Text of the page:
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Your Wednesday Daily News Digest

by Mark Zalewski

February 8, 2017

In today’s CyclingTips Daily News Digest: Bicycle Coalition hopes to save cancelled Philly Cycling Classic with petition; Abuse of power in women’s cycling, an all too familiar story: Bridie O’Donnell; Jolien Verschueren ends season early; Corné van Kessel extends for two years; 1956 Tour de France winner Roger Walkowiak dead at 89; Former Australian track athlete says ‘experimental surgeries’ left her scarred; Bicycles shown in six Super Bowl advertisements; Teaser video for UCI Para-cycling Track World Championships; Peter Sagan training for the win; Video: Underwater spinning.

Bicycle Coalition hopes to save cancelled Philly Cycling Classic with petition

by Anne-Marije Rook

Last week, the City of Philadelphia announced that the annual Philadelphia International Cycling Classic, a Women’s WorldTour event, will “take a break” in 2017 due to a lack of funding. The race featuring the infamous Manayunk Wall and Lemon Hill has been an iconic event in American racing since 1985. And, since gaining World Cup and Women’s WorldTour status, it has also been a rare opportunity for American fans to watch cycling’s biggest stars on home turf.

The news was met with disappointment and sadness from the cycling community, so much so that Philadelphia’s Bicycle Coalition has launched a petition, asking the Philadelphia mayor Jim Kenney to “find a way” to bring back the Philadelphia International Cycling Classic, slated for June 4. The petition, which has been spread online by professional race teams and local Philadelphians alike, is nearing 2000 supporters at the time of publication, and many left encouraging and touching messages as to why they would like to see the event saved.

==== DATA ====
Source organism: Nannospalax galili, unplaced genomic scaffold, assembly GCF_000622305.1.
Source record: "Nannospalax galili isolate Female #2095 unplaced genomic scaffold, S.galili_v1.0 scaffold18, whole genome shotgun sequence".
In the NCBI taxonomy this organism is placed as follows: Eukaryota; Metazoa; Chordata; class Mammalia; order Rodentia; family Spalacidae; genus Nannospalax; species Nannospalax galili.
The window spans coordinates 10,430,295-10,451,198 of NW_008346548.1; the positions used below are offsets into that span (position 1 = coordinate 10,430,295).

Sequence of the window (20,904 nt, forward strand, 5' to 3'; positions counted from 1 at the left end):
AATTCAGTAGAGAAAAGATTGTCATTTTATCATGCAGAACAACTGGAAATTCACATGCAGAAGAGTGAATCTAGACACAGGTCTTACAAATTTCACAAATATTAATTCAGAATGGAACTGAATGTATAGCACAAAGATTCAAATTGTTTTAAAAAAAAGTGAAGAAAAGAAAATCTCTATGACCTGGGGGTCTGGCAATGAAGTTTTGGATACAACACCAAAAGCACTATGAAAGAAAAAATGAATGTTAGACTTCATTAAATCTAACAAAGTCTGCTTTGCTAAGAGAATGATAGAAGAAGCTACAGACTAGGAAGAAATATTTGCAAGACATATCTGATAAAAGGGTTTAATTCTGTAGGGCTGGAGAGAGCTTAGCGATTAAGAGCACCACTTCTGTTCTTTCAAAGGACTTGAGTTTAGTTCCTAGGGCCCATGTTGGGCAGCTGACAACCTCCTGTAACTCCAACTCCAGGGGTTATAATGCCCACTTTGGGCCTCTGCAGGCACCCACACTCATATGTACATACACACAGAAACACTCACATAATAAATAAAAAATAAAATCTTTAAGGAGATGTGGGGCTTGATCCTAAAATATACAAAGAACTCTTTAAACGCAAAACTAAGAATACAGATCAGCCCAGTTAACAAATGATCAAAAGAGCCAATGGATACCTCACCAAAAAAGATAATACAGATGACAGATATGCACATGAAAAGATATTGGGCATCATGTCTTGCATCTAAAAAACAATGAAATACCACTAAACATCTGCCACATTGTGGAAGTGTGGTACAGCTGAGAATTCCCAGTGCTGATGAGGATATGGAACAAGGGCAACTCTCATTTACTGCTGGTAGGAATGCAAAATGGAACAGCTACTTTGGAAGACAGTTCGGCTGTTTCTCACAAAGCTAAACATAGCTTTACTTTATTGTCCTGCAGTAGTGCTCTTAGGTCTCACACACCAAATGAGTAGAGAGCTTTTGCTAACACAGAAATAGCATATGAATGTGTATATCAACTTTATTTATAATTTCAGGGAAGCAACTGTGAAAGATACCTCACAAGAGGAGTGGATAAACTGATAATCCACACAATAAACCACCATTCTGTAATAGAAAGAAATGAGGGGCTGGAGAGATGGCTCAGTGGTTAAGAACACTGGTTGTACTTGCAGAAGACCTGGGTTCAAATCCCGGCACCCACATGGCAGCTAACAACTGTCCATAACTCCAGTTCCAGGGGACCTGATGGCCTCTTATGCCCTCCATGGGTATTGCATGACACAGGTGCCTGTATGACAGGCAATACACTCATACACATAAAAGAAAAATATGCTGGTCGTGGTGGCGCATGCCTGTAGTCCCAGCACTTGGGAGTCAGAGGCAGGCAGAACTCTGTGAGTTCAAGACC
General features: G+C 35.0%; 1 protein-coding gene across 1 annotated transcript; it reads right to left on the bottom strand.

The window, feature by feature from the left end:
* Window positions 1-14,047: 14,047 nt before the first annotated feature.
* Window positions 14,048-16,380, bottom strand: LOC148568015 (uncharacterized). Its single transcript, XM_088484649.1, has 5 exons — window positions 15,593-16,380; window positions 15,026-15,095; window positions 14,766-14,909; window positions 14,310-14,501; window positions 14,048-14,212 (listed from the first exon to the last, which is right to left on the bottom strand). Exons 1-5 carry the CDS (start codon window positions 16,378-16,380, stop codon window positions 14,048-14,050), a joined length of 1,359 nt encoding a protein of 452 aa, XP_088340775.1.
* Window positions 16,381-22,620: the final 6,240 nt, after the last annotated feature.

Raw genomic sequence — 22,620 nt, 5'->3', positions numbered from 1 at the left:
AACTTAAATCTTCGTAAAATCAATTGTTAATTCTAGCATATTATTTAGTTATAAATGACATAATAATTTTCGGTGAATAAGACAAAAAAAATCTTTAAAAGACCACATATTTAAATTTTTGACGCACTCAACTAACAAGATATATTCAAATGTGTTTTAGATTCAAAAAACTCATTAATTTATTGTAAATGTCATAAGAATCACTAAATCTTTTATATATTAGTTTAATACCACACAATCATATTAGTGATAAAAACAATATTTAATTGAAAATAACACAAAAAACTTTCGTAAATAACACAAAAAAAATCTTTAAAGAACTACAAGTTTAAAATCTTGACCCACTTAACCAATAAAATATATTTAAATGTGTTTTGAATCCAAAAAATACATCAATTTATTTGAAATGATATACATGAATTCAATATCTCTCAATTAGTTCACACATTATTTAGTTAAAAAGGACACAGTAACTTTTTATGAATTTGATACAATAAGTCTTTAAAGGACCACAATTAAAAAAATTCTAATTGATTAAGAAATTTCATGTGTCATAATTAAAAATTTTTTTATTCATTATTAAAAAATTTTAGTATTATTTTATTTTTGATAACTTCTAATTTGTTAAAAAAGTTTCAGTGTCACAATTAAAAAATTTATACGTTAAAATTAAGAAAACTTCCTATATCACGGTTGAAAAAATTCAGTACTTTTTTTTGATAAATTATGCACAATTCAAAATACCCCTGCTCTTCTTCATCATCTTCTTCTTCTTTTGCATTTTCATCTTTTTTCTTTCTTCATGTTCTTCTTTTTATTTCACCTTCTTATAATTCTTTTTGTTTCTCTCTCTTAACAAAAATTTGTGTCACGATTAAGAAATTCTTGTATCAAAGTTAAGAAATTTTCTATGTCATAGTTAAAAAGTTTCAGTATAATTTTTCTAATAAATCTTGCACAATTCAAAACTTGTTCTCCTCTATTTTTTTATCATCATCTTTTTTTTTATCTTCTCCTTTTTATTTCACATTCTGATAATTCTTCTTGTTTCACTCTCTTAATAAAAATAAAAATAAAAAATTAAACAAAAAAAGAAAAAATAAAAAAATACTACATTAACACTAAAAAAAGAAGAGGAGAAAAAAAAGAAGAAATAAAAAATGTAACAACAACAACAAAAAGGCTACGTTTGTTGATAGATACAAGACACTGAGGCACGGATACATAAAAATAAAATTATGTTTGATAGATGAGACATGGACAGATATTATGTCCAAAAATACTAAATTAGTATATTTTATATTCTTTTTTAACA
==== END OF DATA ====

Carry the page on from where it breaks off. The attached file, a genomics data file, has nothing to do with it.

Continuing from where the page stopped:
“The professional bike race in Philadelphia has been a June tradition for me and my family for nearly 30 years. A great expression of community spirit and an incredibly entertaining sporting event, and one more reason to spend a weekend in one of America’s most historic cities. Please don’t let this tradition die!” writes one supporter.

These kind of messages is exactly what the Bicycle Coalition is trying to collect, said the Coalition’s Executive Director, Sarah Clark Stuart.

“The strength of this petition is in the wonderful and positive messages we have received. It has brought together the numerous voices across the city, region and country on why the race is so loved and it explains the value of the event,” Stuart told Ella CyclingTips. “We are trying to capture the enthusiasm that’s out there about this event and about bicycling, and when we have the opportunity, we will present this to some of the decision-makers.”

Click through to read more at CyclingTips.

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